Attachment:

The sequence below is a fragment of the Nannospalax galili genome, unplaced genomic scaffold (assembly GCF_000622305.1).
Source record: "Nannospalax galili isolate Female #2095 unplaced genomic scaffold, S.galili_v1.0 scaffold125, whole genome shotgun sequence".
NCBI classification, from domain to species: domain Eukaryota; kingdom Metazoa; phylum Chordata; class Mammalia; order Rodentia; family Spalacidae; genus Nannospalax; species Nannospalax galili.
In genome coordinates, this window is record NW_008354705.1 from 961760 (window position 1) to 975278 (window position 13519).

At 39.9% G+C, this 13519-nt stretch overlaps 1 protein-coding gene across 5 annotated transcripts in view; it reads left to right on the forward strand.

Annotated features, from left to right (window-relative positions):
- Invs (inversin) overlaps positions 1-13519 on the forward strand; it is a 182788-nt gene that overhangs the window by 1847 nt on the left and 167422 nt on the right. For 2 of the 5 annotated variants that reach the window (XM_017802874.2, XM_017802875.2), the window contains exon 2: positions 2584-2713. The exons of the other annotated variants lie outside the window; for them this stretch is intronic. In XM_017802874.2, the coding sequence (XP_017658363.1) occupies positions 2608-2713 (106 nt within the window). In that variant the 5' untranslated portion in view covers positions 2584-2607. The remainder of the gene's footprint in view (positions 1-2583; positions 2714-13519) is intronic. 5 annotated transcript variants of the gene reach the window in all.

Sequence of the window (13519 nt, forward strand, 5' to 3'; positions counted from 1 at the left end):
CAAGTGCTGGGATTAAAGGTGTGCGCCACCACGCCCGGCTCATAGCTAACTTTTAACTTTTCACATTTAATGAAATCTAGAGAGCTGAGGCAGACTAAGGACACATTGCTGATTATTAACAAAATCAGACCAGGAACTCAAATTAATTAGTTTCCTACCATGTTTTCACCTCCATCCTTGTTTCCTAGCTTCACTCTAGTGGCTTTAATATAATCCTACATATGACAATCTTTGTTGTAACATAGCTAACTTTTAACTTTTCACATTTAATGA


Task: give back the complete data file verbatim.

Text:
The sequence below is a fragment of the Nannospalax galili genome, unplaced genomic scaffold (assembly GCF_000622305.1).
Source record: "Nannospalax galili isolate Female #2095 unplaced genomic scaffold, S.galili_v1.0 scaffold125, whole genome shotgun sequence".
NCBI classification, from domain to species: domain Eukaryota; kingdom Metazoa; phylum Chordata; class Mammalia; order Rodentia; family Spalacidae; genus Nannospalax; species Nannospalax galili.
In genome coordinates, this window is record NW_008354705.1 from 961760 (window position 1) to 975278 (window position 13519).

At 39.9% G+C, this 13519-nt stretch overlaps 1 protein-coding gene across 5 annotated transcripts in view; it reads left to right on the forward strand.

Annotated features, from left to right (window-relative positions):
- Invs (inversin) overlaps positions 1-13519 on the forward strand; it is a 182788-nt gene that overhangs the window by 1847 nt on the left and 167422 nt on the right. For 2 of the 5 annotated variants that reach the window (XM_017802874.2, XM_017802875.2), the window contains exon 2: positions 2584-2713. The exons of the other annotated variants lie outside the window; for them this stretch is intronic. In XM_017802874.2, the coding sequence (XP_017658363.1) occupies positions 2608-2713 (106 nt within the window). In that variant the 5' untranslated portion in view covers positions 2584-2607. The remainder of the gene's footprint in view (positions 1-2583; positions 2714-13519) is intronic. 5 annotated transcript variants of the gene reach the window in all.

Sequence of the window (13519 nt, forward strand, 5' to 3'; positions counted from 1 at the left end):
CAAGTGCTGGGATTAAAGGTGTGCGCCACCACGCCCGGCTCATAGCTAACTTTTAACTTTTCACATTTAATGAAATCTAGAGAGCTGAGGCAGACTAAGGACACATTGCTGATTATTAACAAAATCAGACCAGGAACTCAAATTAATTAGTTTCCTACCATGTTTTCACCTCCATCCTTGTTTCCTAGCTTCACTCTAGTGGCTTTAATATAATCCTACATATGACAATCTTTGTTGTAACATAGCTAACTTTTAACTTTTCACATTTAATGA